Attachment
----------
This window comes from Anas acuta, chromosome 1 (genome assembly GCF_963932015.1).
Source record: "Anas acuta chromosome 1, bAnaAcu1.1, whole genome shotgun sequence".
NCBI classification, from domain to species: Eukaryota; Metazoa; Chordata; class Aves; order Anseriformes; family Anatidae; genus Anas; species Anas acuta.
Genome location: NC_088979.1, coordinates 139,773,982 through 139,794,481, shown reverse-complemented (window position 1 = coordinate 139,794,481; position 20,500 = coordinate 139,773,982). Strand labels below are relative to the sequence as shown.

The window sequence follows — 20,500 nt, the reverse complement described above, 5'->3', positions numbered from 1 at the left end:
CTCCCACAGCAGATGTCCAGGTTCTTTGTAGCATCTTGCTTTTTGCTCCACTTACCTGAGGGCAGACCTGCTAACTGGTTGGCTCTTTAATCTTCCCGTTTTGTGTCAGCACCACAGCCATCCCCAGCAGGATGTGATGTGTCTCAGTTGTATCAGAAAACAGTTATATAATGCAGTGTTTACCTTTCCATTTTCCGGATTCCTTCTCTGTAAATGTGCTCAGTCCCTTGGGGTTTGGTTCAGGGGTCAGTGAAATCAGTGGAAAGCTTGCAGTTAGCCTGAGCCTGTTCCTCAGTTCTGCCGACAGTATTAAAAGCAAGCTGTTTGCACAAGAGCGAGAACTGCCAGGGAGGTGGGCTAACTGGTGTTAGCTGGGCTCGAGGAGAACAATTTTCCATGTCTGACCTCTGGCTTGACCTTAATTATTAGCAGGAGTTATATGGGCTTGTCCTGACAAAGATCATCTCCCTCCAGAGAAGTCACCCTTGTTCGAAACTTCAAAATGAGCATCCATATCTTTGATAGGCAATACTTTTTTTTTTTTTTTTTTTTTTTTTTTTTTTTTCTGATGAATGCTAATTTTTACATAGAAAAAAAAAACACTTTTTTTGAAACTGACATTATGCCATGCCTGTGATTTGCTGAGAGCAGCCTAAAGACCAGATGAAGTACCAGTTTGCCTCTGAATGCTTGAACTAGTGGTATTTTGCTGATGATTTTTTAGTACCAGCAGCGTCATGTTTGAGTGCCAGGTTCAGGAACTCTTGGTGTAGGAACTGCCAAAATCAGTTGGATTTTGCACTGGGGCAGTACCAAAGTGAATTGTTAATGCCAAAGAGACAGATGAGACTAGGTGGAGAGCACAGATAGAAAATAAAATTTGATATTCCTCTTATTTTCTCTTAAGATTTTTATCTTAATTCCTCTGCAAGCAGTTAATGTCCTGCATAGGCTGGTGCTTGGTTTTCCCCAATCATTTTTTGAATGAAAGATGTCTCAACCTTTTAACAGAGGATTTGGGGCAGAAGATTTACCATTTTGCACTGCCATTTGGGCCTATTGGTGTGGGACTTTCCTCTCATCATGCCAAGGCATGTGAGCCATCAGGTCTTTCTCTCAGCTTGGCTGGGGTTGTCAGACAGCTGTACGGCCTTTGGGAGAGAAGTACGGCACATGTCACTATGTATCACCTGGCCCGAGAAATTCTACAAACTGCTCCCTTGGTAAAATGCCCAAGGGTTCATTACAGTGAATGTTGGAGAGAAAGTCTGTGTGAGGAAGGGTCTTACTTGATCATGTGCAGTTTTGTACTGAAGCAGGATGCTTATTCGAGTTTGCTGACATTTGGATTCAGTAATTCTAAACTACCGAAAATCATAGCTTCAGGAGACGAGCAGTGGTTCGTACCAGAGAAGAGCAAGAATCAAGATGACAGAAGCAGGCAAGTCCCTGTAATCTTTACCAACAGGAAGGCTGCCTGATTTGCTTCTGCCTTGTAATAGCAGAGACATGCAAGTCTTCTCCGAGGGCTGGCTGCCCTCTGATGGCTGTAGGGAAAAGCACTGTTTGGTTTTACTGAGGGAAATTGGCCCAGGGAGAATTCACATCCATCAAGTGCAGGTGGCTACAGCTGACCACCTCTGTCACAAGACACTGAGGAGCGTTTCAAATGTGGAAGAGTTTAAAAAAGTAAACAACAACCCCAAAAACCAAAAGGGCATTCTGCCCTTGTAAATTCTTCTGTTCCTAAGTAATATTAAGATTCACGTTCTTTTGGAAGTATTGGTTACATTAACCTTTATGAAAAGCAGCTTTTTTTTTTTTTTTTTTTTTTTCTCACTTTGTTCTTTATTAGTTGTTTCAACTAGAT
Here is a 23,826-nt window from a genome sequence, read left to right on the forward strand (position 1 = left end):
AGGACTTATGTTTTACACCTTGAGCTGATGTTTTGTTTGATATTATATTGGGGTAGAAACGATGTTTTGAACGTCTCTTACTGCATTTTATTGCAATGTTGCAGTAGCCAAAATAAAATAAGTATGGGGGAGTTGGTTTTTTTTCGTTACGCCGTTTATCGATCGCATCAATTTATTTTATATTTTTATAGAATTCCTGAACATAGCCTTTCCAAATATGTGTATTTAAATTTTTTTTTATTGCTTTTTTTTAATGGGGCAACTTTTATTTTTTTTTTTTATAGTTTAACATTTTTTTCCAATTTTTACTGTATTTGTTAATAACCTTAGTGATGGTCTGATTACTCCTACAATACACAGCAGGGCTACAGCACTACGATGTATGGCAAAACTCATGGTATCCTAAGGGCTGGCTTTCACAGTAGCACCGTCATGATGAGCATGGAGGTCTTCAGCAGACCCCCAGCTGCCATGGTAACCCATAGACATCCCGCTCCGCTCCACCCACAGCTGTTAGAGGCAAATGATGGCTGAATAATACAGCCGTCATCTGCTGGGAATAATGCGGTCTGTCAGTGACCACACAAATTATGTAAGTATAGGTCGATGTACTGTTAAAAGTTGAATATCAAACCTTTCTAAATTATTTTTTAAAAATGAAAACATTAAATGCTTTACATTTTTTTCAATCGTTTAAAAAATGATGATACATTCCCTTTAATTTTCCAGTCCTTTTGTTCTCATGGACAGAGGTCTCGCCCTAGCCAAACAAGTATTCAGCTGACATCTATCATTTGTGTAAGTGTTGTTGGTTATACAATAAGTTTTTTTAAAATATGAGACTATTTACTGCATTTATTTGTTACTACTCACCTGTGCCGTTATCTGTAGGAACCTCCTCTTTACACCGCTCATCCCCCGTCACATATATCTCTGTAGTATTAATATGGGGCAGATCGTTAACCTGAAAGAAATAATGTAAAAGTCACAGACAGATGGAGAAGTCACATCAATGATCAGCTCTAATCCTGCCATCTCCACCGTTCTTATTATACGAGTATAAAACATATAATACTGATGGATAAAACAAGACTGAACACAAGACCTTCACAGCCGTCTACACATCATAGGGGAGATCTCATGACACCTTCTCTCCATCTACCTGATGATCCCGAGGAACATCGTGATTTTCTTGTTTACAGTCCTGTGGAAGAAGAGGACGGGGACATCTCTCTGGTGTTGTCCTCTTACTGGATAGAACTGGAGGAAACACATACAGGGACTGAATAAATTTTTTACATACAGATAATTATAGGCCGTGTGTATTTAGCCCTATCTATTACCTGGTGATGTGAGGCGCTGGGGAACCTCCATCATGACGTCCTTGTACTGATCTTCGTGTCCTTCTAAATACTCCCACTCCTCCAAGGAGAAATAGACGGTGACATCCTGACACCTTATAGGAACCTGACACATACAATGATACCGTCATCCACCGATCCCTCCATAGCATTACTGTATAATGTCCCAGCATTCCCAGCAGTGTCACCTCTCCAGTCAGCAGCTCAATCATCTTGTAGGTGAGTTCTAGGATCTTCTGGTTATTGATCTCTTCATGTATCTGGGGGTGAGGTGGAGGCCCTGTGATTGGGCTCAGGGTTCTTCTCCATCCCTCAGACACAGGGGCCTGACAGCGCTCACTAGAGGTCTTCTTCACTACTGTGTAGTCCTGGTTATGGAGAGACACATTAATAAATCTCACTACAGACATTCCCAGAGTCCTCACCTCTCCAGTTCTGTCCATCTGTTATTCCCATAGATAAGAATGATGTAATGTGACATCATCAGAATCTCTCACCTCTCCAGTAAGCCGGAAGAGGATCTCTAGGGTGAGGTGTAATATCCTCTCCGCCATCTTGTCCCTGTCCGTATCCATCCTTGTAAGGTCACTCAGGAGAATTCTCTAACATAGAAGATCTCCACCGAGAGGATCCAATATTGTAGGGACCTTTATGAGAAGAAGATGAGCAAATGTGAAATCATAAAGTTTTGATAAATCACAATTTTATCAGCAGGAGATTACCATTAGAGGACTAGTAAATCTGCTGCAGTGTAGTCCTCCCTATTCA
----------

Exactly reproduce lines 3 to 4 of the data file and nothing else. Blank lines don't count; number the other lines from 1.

NCBI classification, from domain to species: Eukaryota; Metazoa; Chordata; class Aves; order Anseriformes; family Anatidae; genus Anas; species Anas acuta.
Genome location: NC_088979.1, coordinates 139,773,982 through 139,794,481, shown reverse-complemented (window position 1 = coordinate 139,794,481; position 20,500 = coordinate 139,773,982). Strand labels below are relative to the sequence as shown.